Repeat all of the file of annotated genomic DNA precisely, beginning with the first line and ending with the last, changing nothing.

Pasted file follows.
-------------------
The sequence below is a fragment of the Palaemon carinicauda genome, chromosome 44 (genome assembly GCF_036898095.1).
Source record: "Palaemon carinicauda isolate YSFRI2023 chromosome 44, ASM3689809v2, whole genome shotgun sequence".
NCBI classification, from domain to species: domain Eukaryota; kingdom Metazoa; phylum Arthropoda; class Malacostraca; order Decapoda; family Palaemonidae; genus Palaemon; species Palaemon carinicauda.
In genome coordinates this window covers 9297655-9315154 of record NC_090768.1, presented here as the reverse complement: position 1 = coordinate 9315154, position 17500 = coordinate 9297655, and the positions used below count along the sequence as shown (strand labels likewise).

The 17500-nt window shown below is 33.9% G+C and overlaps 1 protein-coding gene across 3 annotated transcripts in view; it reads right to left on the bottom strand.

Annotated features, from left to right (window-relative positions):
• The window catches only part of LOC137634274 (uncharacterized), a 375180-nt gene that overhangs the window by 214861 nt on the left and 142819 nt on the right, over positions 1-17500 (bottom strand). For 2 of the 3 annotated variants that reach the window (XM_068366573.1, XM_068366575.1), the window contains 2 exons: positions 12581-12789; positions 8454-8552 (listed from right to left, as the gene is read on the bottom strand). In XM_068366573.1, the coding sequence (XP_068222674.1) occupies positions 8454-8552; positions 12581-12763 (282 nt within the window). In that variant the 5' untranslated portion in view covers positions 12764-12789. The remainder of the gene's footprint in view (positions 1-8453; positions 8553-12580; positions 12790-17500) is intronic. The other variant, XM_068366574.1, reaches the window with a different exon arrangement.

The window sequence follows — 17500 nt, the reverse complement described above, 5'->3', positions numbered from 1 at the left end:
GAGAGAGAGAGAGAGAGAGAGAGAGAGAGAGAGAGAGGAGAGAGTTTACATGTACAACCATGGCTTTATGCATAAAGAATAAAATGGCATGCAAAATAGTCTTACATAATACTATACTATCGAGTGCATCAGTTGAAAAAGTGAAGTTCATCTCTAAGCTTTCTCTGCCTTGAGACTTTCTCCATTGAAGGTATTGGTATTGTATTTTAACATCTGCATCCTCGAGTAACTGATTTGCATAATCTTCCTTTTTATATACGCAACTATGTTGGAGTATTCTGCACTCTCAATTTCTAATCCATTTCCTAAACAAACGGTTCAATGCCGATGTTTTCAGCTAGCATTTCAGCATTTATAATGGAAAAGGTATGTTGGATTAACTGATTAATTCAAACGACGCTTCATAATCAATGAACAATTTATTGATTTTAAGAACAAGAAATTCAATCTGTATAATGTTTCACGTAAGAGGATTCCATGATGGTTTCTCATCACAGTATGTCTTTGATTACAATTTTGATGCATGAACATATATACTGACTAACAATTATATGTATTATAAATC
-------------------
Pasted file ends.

The sequence below is a fragment of the Palaemon carinicauda genome, chromosome 44 (genome assembly GCF_036898095.1).
Source record: "Palaemon carinicauda isolate YSFRI2023 chromosome 44, ASM3689809v2, whole genome shotgun sequence".
NCBI classification, from domain to species: domain Eukaryota; kingdom Metazoa; phylum Arthropoda; class Malacostraca; order Decapoda; family Palaemonidae; genus Palaemon; species Palaemon carinicauda.
In genome coordinates this window covers 9297655-9315154 of record NC_090768.1, presented here as the reverse complement: position 1 = coordinate 9315154, position 17500 = coordinate 9297655, and the positions used below count along the sequence as shown (strand labels likewise).

The 17500-nt window shown below is 33.9% G+C and overlaps 1 protein-coding gene across 3 annotated transcripts in view; it reads right to left on the bottom strand.

Annotated features, from left to right (window-relative positions):
• The window catches only part of LOC137634274 (uncharacterized), a 375180-nt gene that overhangs the window by 214861 nt on the left and 142819 nt on the right, over positions 1-17500 (bottom strand). For 2 of the 3 annotated variants that reach the window (XM_068366573.1, XM_068366575.1), the window contains 2 exons: positions 12581-12789; positions 8454-8552 (listed from right to left, as the gene is read on the bottom strand). In XM_068366573.1, the coding sequence (XP_068222674.1) occupies positions 8454-8552; positions 12581-12763 (282 nt within the window). In that variant the 5' untranslated portion in view covers positions 12764-12789. The remainder of the gene's footprint in view (positions 1-8453; positions 8553-12580; positions 12790-17500) is intronic. The other variant, XM_068366574.1, reaches the window with a different exon arrangement.

The window sequence follows — 17500 nt, the reverse complement described above, 5'->3', positions numbered from 1 at the left end:
GAGAGAGAGAGAGAGAGAGAGAGAGAGAGAGAGAGAGGAGAGAGTTTACATGTACAACCATGGCTTTATGCATAAAGAATAAAATGGCATGCAAAATAGTCTTACATAATACTATACTATCGAGTGCATCAGTTGAAAAAGTGAAGTTCATCTCTAAGCTTTCTCTGCCTTGAGACTTTCTCCATTGAAGGTATTGGTATTGTATTTTAACATCTGCATCCTCGAGTAACTGATTTGCATAATCTTCCTTTTTATATACGCAACTATGTTGGAGTATTCTGCACTCTCAATTTCTAATCCATTTCCTAAACAAACGGTTCAATGCCGATGTTTTCAGCTAGCATTTCAGCATTTATAATGGAAAAGGTATGTTGGATTAACTGATTAATTCAAACGACGCTTCATAATCAATGAACAATTTATTGATTTTAAGAACAAGAAATTCAATCTGTATAATGTTTCACGTAAGAGGATTCCATGATGGTTTCTCATCACAGTATGTCTTTGATTACAATTTTGATGCATGAACATATATACTGACTAACAATTATATGTATTATAAATC